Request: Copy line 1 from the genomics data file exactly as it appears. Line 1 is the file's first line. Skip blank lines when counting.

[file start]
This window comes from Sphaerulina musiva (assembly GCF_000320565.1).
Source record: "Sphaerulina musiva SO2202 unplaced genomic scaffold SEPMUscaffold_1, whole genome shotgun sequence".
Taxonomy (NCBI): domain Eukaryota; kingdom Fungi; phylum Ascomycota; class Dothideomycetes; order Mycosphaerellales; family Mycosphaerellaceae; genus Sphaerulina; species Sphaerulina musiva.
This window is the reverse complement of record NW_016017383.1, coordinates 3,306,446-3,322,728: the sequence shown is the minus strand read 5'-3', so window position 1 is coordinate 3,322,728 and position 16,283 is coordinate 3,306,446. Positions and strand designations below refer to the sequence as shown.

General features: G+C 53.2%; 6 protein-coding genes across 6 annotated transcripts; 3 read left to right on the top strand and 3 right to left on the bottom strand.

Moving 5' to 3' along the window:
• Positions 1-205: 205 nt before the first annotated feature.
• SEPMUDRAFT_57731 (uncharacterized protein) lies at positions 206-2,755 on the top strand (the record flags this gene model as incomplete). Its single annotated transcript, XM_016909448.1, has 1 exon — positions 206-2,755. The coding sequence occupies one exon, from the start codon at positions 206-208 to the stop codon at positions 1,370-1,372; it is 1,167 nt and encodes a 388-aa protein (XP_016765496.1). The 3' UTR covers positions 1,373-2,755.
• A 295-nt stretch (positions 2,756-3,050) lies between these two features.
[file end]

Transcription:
This window comes from Sphaerulina musiva (assembly GCF_000320565.1).